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Cell. 2015 Jul 16;162(2):375-390. doi: 10.1016/j.cell.2015.06.034.

FOXG1-Dependent Dysregulation of GABA/Glutamate Neuron Differentiation in Autism Spectrum Disorders.

Author information

1
Program in Neurodevelopment and Regeneration, Yale University, New Haven, CT 06520, USA; Child Study Center, Yale University, New Haven, CT 06520, USA.
2
Department of Pharmacology, Yale University, New Haven, CT 06520, USA.
3
Program in Neurodevelopment and Regeneration, Yale University, New Haven, CT 06520, USA; Department of Molecular Biophysics and Biochemistry, Yale University, New Haven, CT 06520, USA.
4
Program in Neurodevelopment and Regeneration, Yale University, New Haven, CT 06520, USA; Department of Genetics, Yale University, New Haven, CT 06520, USA.
5
Program in Neurodevelopment and Regeneration, Yale University, New Haven, CT 06520, USA; Department of Molecular Biophysics and Biochemistry, Yale University, New Haven, CT 06520, USA; Program in Computation Biology and Bioinformatics, Yale University, New Haven, CT 06520, USA; Department of Computer Science, Yale University, New Haven, CT 06520, USA.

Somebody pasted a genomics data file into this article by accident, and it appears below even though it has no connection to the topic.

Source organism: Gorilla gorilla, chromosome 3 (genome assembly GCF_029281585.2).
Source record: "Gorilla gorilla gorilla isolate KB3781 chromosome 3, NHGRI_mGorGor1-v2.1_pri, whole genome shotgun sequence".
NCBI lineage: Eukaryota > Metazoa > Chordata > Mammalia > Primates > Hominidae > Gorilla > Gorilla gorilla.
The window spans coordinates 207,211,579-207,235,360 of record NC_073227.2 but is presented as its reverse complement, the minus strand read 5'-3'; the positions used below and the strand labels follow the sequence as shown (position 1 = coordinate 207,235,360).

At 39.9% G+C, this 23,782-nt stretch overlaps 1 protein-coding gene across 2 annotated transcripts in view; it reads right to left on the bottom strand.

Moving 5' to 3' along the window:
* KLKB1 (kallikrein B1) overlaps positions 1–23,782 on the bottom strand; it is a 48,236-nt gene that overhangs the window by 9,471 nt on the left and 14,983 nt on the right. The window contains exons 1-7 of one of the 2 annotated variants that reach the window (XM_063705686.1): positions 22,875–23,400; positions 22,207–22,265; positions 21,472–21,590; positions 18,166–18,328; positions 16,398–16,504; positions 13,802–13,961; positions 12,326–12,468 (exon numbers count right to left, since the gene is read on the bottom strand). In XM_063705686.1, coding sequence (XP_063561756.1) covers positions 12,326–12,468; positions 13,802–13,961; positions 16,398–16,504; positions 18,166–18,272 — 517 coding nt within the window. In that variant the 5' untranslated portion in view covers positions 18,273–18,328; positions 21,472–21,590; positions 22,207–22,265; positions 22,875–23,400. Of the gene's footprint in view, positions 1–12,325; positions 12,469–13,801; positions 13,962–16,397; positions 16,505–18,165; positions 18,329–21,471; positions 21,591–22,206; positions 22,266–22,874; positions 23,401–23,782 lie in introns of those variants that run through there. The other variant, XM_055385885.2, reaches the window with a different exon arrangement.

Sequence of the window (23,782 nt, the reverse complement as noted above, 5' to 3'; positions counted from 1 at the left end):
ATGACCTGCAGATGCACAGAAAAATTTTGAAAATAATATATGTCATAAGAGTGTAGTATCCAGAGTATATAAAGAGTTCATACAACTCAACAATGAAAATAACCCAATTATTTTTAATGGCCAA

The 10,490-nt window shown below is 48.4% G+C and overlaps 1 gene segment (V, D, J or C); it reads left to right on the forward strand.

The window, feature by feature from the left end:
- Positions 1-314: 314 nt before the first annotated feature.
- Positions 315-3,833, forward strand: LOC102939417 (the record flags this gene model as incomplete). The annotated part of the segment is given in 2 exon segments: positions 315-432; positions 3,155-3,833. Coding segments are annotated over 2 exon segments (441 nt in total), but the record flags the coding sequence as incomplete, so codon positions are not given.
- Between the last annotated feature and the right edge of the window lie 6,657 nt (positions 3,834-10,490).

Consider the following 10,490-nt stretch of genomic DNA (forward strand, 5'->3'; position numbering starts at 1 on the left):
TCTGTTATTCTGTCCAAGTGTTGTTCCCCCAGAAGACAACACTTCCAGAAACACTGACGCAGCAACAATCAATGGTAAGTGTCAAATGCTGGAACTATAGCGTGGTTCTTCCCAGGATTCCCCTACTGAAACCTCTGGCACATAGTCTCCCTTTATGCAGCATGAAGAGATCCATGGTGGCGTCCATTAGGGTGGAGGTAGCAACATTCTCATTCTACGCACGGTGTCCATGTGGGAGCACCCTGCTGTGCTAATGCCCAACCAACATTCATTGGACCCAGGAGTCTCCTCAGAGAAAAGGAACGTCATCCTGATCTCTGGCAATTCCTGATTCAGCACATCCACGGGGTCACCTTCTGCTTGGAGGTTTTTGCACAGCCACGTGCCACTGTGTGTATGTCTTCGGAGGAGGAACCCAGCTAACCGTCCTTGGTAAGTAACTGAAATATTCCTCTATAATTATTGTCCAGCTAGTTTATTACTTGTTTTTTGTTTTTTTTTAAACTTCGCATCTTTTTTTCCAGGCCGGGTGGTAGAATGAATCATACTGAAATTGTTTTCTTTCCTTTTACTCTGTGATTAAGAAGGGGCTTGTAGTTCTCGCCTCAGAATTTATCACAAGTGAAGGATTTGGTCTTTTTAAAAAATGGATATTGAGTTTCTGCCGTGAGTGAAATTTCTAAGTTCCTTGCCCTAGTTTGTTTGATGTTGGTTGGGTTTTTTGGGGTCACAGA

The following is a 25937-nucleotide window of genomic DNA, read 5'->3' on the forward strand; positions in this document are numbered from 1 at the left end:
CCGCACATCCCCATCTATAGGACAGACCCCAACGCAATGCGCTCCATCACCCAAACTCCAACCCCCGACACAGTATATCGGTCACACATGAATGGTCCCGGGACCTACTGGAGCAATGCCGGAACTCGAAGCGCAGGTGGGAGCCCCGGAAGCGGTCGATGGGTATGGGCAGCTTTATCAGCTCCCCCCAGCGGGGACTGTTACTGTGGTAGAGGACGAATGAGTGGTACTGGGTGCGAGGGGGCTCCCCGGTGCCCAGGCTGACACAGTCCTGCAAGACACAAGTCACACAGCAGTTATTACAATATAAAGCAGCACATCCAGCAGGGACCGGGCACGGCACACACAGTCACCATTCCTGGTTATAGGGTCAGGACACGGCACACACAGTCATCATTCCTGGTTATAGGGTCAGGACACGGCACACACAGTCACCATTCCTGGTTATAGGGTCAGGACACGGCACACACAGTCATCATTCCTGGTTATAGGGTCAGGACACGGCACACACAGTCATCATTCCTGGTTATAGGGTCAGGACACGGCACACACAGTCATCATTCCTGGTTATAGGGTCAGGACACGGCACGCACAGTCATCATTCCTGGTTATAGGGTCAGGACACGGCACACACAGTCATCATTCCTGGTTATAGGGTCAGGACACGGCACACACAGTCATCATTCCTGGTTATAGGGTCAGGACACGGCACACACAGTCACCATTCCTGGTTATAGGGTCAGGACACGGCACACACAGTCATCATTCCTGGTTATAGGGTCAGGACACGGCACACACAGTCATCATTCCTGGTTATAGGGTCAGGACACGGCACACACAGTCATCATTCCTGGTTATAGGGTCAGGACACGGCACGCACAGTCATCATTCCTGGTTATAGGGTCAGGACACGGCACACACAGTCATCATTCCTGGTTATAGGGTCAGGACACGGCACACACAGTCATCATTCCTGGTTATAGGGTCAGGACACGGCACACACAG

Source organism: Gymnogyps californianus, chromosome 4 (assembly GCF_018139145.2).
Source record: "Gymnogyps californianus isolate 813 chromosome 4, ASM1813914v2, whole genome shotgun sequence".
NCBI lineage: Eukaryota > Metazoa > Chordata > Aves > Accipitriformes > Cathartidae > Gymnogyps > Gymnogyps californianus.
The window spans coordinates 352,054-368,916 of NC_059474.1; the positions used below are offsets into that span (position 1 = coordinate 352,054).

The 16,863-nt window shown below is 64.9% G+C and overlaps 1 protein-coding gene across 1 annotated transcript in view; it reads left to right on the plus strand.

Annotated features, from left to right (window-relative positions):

6
Program in Neurodevelopment and Regeneration, Yale University, New Haven, CT 06520, USA; Child Study Center, Yale University, New Haven, CT 06520, USA; Department of Neurobiology, Yale University, New Haven, CT 06520, USA. Electronic address: flora.vaccarino@yale.edu.

Abstract

Autism spectrum disorder (ASD) is a disorder of brain development. Most cases lack a clear etiology or genetic basis, and the difficulty of re-enacting human brain development has precluded understanding of ASD pathophysiology. Here we use three-dimensional neural cultures (organoids) derived from induced pluripotent stem cells (iPSCs) to investigate neurodevelopmental alterations in individuals with severe idiopathic ASD. While no known underlying genomic mutation could be identified, transcriptome and gene network analyses revealed upregulation of genes involved in cell proliferation, neuronal differentiation, and synaptic assembly. ASD-derived organoids exhibit an accelerated cell cycle and overproduction of GABAergic inhibitory neurons. Using RNA interference, we show that overexpression of the transcription factor FOXG1 is responsible for the overproduction of GABAergic neurons. Altered expression of gene network modules and FOXG1 are positively correlated with symptom severity. Our data suggest that a shift toward GABAergic neuron fate caused by FOXG1 is a developmental precursor of ASD.

PMID:
26186191
PMCID:
PMC4519016
DOI:
10.1016/j.cell.2015.06.034
[Indexed for MEDLINE]
Free PMC Article
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